From publication EP 1 829 613 A1 there is disclosed a storage unit for biological samples, with an essentially horizontal main standing surface and several storage chambers. In biological laboratories, especially in the laboratories of pathology institutes of universities or hospitals, biological samples such as tissue samples obtained from biopsy are very often kept as pieces of tissue in holders or as thin sections on glass specimen slides. A selection of such holders and glass specimen slides is offered, e.g., by the firm Thermo Shandon. In pharmaceutical research, chemical or biochemical compounds are routinely tested for their potential pharmaceutical activity. For this purpose, a large number of samples must be prepared in the shortest of time. Therefore, in pharmaceutical research laboratories one uses so-called “microtubes”, which contain a sufficient amount of a particular substance. In order to cope as economically as possible with the huge numbers of such microtubes, these are packed in so-called “microtube cluster racks”. For a robotized handling, it is especially preferable to use such racks as have a standing surface corresponding to the so-called “foot print” of a microtitration plate in the SBS standard (SBS=Society for Biomolecular Screening) and which is therefore often called an “SBS footprint”. In the meantime, this standard has been standardized as ANSI/SBS 1-2004 by the ANSI (American National Standards Institute). Microtube cluster racks with 96 or 384 microtubes are known, for example, by the commercial name REMP Tube Technology™. On the other hand, thin sections of fixed specimens, such as those embedded in paraffin, are routinely placed on glass slides and viewed by means of light microscope in pathology.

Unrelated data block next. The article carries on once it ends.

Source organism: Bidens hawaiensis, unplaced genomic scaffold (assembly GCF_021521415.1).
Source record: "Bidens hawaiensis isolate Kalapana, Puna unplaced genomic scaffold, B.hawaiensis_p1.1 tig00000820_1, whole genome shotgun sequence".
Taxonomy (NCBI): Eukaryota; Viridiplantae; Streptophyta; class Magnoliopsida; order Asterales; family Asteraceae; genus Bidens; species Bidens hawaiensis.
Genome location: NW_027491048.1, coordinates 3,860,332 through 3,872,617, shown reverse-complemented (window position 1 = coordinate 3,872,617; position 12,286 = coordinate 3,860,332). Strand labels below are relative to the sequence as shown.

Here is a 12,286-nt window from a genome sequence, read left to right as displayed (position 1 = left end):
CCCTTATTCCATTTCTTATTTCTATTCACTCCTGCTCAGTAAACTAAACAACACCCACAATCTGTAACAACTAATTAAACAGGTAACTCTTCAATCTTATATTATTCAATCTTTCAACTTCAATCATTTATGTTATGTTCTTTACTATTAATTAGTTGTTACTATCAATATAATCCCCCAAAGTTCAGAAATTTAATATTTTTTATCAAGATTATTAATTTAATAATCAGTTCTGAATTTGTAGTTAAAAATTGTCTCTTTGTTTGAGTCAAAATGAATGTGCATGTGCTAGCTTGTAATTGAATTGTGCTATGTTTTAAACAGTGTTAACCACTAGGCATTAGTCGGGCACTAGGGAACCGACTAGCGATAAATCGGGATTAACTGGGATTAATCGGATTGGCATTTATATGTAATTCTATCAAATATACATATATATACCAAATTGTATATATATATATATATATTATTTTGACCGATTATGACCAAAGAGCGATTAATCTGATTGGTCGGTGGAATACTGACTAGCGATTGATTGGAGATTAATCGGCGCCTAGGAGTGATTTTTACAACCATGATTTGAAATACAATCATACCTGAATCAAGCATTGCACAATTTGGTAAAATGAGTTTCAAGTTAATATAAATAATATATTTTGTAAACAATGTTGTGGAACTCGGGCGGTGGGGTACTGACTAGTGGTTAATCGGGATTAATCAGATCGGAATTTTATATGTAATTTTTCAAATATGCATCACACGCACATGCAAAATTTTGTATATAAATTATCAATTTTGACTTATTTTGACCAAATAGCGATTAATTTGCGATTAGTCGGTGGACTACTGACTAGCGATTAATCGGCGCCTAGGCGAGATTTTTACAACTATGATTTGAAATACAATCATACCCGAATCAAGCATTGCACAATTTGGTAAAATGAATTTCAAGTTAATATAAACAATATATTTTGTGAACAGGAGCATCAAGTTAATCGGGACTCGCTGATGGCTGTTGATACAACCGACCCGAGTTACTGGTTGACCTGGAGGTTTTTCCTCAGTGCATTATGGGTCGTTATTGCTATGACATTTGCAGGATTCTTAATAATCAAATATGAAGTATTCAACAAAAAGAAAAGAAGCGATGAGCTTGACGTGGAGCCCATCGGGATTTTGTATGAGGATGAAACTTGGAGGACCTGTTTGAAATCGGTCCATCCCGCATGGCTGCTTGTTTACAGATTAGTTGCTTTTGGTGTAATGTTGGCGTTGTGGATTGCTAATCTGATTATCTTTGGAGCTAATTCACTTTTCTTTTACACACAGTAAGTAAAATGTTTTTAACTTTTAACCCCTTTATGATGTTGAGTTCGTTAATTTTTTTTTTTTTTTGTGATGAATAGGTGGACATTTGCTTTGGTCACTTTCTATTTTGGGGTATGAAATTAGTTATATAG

Moreover, from publication WO 2005/103725 A1 there is known a device for the transporting or studying of liquids in a system for working with liquid samples. Such systems include, for example, a work field extending basically horizontally in an X direction and in a Y direction at right angles to it. The device contains at least one functional element with at least one functional end, while the functional elements are oriented basically perpendicular to the work field in a Z direction. The device includes at least one tilt unit for the tiltable holding of the at least one functional element. Such a system contains at least one robot arm, on which at least one such device is fastened. Such a robot arm is then configured to move the functional element in at least a partial region of the work field and at least in the Z direction. In the technical field of liquid handling, devices for the taking up and giving out of liquid samples are known as pipettes or pipetting devices. Devices which can only be used for the giving out of liquid samples are usually called dispensers. In order to automate the pipetting process for volumes under 10 μl, one must distinguish two processes: defined taking up (aspiration) and the subsequent giving out (dispensing) of liquid samples. The pipette tip is usually moved between these two processes by the experimenter or an automatic machine, so that the place of taking up a liquid sample is often different from the place of giving it out. For a proper and reproducible taking up and/or giving out of a liquid, only the system which consists of pump (e.g., a diluter configured as a syringe pump), liquid line, and end piece (pipette tip) is significant. The giving out of a liquid with a pipette tip can occur from air or by touching of a surface. This surface can be the solid surface of a vessel into which the liquid sample is to be dispensed (“on tip touch”). It can also be the surface of a liquid located in this vessel (“on liquid surface”). A mixing process following the dispensing is recommended—especially for very small sample volumes in the nanoliter or even picoliter range—so that a uniform distribution of the sample volume in a reaction liquid is assured. From publication DE 101 16 642 C1 there is known a device with which liquids can be given out into the wells of a microtitration plate or pipetted from such containers. Work platforms or systems for the handling of liquids, such as the pipetting of liquids from containers, are known, e.g., from publication U.S. Pat. No. 5,084,242, which also proposes a tilting unit for the tiltable holding of the at least one pipetting device dispensing the liquid.